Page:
PSPs utilize a student’s learning styleCreating a PSP requires students to understand how they learn. The VARK model describes four types of learners: visual, auditory, reading-writing, and kinesthetic. Visual learners tend to prefer pictures, diagrams, or other visual aids; auditory learners do best if new topics are explained aloud or discussed in a group; reading-writing preference learners prefer written texts; and kinesthetic learners do best if they can watch a demonstration, try something out on their own, or work with hands-on models. To help determine learning preference, students should consider which classes or assignments they’ve excelled at, or which concepts they had trouble understanding until they approached it through a different method. Remember, too, that multiple learning styles can suit a student — it doesn’t have to be just one! Personalized study plans that integrate preferred learning styles can reduce study time and increase confidence, as well as help instructors approach teaching methods, assignments, and group work with the student.
PSPs tap into student motivationStudents also need to understand what motivates them in a task. While some students respond well to inner expectations and enjoy taking ownership over their study plans, other students may need to have deadlines and check-ins with teachers or tutors. Still, others may need creative freedom or to find ways to make the studying fun. Students should take time to assess which approaches are hardest or easiest for them and use that to identify the best way to stay motivated and then, incorporate that into the plan.
PSPs help define goalsPersonalized study plans can streamline the study process by asking students to think about their end goals and focus their efforts on achieving them. For example, a student hoping to eventually become a research scientist may take a different approach than a student who simply wants to improve his or her science ACT score, and knowing the end goal will help teachers, parents, and students make effective choices about where to focus effort. PSPs can also work effectively across disciplines to help students choose the best combination of classes or do interdisciplinary projects that align with their interests.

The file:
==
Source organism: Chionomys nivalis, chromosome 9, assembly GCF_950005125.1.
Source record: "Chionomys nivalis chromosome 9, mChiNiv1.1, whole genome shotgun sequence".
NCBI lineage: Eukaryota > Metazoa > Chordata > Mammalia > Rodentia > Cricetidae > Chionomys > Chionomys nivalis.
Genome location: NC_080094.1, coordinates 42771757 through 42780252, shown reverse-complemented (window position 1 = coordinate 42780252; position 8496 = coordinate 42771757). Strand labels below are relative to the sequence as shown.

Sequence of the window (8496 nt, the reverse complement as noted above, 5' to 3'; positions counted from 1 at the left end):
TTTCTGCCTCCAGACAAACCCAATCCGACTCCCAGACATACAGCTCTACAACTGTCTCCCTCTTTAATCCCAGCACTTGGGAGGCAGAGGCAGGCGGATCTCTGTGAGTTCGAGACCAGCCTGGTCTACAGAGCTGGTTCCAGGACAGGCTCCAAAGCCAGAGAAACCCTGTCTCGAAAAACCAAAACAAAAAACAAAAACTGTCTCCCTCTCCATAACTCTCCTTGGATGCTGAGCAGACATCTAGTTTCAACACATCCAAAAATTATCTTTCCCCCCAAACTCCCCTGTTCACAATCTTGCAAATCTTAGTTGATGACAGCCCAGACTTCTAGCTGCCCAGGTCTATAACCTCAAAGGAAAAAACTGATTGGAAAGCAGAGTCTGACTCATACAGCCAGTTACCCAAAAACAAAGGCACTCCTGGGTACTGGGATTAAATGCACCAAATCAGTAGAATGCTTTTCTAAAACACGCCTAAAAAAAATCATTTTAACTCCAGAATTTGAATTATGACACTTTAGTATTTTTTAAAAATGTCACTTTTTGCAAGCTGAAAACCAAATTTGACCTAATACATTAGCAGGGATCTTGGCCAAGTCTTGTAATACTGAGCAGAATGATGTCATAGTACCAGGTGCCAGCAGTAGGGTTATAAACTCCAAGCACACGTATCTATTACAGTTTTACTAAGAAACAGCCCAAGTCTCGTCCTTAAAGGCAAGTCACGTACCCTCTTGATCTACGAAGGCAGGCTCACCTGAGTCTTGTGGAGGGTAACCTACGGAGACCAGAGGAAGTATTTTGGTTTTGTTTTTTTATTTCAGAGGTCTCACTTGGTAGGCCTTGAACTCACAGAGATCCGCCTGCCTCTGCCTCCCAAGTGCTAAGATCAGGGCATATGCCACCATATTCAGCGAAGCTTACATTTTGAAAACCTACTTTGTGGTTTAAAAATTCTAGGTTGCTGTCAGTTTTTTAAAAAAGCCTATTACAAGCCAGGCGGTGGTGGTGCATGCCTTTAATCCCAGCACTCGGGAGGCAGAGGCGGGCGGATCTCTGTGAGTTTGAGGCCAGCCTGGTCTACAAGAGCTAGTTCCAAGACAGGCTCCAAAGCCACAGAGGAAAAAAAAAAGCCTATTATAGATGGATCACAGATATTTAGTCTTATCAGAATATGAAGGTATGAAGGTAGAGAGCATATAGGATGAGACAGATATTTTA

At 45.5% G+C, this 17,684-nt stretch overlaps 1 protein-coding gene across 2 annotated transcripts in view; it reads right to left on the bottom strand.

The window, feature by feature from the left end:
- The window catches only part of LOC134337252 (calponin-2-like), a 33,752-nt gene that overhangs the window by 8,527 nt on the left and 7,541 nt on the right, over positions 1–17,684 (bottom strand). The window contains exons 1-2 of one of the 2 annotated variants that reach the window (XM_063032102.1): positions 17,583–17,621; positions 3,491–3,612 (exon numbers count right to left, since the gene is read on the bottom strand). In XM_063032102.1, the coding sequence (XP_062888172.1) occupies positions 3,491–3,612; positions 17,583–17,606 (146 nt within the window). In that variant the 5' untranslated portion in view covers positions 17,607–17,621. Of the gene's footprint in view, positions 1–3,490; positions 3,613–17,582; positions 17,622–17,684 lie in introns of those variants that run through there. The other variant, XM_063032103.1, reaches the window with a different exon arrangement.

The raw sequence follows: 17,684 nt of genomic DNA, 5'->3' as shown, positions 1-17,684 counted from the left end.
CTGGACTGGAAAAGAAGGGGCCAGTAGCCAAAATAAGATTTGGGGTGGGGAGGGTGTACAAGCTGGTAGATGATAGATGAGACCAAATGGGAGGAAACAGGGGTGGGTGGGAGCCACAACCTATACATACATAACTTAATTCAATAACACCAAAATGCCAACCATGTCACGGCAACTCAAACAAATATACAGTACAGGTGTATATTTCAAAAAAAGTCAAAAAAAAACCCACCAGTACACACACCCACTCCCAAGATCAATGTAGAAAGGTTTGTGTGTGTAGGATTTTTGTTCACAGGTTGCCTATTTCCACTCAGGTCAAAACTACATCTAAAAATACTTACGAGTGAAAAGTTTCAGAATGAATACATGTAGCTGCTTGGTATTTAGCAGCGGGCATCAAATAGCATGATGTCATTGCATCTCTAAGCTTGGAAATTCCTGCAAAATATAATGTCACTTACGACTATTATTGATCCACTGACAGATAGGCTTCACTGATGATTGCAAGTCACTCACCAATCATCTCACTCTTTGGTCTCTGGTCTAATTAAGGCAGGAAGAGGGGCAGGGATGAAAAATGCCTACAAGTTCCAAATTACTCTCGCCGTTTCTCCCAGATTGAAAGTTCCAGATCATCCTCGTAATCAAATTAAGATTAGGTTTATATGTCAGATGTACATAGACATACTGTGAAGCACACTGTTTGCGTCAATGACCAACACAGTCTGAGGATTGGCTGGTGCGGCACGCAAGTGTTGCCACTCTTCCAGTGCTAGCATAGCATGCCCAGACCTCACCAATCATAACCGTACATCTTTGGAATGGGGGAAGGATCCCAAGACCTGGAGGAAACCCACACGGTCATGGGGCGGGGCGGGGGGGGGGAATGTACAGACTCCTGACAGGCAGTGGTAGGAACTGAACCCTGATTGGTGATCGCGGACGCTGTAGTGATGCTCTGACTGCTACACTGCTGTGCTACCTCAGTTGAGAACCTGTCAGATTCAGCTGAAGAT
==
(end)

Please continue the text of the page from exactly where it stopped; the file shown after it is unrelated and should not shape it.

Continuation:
PSPs allow progress tracking and improvement assessmentPSPs can also be helpful as a supplement to grades and allow students to see improvement even between assignments. Students can track their more qualitative goals of understanding or see progress in other terms, like hours spent or vocabulary learned. Since PSPs can go into detail on a weekly or monthly level, the student’s improvement can be assessed regularly and altered if necessary.
PSPs help guide communicationLastly, PSPs are a great way to ensure helpful communication between students, parents, and teachers. Having to articulate goals, current skill levels, and expectations means that all parties are on the same page about the student’s experience, and it gives students the opportunity to communicate concerns or performance pressures, like too much homework or extracurricular demands, while teachers and parents can learn more about each other’s expectations and methods. Personalized study plans allow students to assess their current abilities, think about future goals and how to reach them, and take ownership in creating their learning environment. Parents, teachers, tutors and students can all benefit and coordinate to help students achieve their goals by creating one together.
Hilary Gan is a professional tutor and contributing writer with Varsity Tutors, a live learning platform that connects students with personalized instruction to accelerate academic achievement.
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